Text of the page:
Cannabis Cultivators Must Find Efficiences to Survive, Expert Ed Rosenthal Says

Horticulturalist Ed Rosenthal believes glaring inefficiencies exist within most steps of the marijuana cultivation process, and that cannabis business owners must identify and then fix these problems in order to survive as the industry becomes more competitive.

Rosenthal – who has written more than a dozen books on cannabis cultivation, including the 2010 Marijuana Grower’s Handbook –  spoke with Marijuana Business Daily about what the cannabis industry will look like several years down the road. (See more of his views on the future of the marijuana business in the upcoming issue of CannaBusiness Magazine.)

He envisions a world of automated watering and trimming systems, large-scale greenhouses and university-educated cultivators.

Rosenthal said the industry has a long way to go to get to that point, but current business owners can still learn something from his vision.

“There is no such thing in the United States as a marijuana farm – I haven’t seen anything that you would call ‘industrialized,’” Rosenthal said. “The difference between farming and market gardening is the amount of labor that is put into it. [Cannabis] is still relying on lots of labor.”

In Rosenthal’s image of a future marijuana farm, soil is mixed and then poured into pots by a mechanized system. The plants are hooked up to irrigation systems and CO2 systems controlled by machines.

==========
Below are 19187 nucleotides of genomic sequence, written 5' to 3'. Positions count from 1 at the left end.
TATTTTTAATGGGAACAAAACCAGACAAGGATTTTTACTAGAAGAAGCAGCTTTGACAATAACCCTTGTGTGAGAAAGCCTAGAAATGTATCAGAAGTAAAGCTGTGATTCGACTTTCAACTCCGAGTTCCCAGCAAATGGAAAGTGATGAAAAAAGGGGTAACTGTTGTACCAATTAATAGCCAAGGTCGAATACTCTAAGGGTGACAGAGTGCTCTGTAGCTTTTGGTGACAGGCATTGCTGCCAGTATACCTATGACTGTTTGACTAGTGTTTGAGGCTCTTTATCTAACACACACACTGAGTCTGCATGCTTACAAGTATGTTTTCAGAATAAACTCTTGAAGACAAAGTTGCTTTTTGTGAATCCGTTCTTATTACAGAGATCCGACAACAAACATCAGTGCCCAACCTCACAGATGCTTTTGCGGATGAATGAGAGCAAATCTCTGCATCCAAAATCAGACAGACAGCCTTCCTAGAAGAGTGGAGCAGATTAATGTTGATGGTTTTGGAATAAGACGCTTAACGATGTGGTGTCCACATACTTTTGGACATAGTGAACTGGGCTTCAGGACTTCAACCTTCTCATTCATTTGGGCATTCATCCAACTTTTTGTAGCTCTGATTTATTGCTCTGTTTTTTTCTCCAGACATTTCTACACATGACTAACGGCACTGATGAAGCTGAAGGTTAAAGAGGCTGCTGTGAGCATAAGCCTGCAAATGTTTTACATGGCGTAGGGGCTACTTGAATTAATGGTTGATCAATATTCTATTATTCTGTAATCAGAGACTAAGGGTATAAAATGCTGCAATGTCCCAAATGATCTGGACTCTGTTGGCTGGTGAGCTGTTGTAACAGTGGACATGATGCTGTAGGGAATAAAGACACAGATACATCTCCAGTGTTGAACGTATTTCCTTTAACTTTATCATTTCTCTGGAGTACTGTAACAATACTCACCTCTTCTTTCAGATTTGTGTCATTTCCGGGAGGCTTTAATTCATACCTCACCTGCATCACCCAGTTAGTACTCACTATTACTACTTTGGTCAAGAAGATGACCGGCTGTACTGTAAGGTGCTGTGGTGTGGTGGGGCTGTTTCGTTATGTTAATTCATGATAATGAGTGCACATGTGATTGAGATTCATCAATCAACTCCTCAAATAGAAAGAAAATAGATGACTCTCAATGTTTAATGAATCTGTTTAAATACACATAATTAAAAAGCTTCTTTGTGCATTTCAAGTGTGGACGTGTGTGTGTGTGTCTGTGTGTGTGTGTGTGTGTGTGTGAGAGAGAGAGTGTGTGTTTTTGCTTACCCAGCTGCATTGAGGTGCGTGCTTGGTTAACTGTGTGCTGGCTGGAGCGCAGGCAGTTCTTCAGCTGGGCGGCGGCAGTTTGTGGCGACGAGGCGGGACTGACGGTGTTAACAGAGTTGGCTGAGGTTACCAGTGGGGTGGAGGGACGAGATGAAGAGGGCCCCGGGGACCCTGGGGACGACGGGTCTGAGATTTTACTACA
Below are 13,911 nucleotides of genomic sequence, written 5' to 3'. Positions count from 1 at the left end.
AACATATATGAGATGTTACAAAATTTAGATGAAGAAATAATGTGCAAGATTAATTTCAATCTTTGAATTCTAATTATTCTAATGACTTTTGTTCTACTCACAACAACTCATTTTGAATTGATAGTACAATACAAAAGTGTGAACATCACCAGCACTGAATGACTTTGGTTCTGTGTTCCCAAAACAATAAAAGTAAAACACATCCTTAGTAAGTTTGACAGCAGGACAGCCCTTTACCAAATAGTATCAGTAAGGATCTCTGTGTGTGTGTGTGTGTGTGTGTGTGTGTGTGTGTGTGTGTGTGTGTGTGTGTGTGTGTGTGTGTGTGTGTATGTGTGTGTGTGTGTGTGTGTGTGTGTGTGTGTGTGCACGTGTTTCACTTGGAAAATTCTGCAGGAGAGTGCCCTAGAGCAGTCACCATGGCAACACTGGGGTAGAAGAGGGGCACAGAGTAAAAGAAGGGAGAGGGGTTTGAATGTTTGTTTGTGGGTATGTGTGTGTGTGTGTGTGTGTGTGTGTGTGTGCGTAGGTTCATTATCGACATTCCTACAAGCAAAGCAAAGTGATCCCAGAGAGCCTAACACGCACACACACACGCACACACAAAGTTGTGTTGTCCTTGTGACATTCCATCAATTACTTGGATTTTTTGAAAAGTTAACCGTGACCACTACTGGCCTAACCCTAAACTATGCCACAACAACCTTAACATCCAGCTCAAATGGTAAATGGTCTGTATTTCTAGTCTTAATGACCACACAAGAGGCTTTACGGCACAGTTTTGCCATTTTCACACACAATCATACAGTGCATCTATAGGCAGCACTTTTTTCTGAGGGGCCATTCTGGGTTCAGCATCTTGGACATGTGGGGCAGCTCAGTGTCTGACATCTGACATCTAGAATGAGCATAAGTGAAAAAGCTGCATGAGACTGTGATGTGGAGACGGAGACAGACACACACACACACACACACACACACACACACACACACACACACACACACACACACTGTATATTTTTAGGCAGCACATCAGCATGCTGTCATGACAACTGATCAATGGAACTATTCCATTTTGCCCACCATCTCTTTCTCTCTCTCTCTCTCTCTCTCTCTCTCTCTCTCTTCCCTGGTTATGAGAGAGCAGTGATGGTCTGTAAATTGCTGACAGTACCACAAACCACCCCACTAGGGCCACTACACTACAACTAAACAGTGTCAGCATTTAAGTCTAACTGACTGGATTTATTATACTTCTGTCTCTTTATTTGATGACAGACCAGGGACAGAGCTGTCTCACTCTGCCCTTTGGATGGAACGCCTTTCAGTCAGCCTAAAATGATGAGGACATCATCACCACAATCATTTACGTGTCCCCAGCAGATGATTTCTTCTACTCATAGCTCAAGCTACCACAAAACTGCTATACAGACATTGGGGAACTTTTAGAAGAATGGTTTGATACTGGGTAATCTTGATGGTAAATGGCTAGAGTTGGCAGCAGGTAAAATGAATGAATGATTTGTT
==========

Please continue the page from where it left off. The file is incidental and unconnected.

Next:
Machines also accomplish the trimming and bagging, cutting down on the need for labor. A tiny staff of horticulturalists spend their time overseeing the mechanized processes and then examining plants for fungus or parasites.

Rosenthal believes that marijuana farms of the future will need to utilize partial or full greenhouse space to cut down on electricity bills.

, Cannabis Cultivators Must Find Efficiences to Survive, Expert Ed Rosenthal SaysOwners will also need to expand into larger growing rooms. Currently, most large grow houses are segmented off into smaller rooms, where plants mature along various steps of the cannabis life cycle.

“Most people are doing cookie-cutter operations. I don’t think they realize the economies of scale that are available,” Rosenthal said. “I would tell them to tear down the rooms and get the full space of the warehouse going for each crop. You can’t have economies of scale with smaller rooms.”

Finally, Rosenthal believes that future marijuana operations could shift their hiring practices away from “industry” growers who have only cultivated marijuana throughout their careers.

Instead, business owners will start choosing their employees from agribusiness universities and horticulture schools. These students will be better equipped to employ cost-cutting practices that are tried and true in more advanced agriculture markets.

Rosenthal views this in a positive light.

“One of the big problems, and it’s a sociological problem, is that if someone has been growing [cannabis] for three years, they consider themselves an expert, and they do not want to take advice from anyone,” Rosenthal said. “That’s why you have a system that is so traditional. There’s going to be a whole crop of gardeners coming out of the universities, and they are going to replace the gardeners who learned by experience.”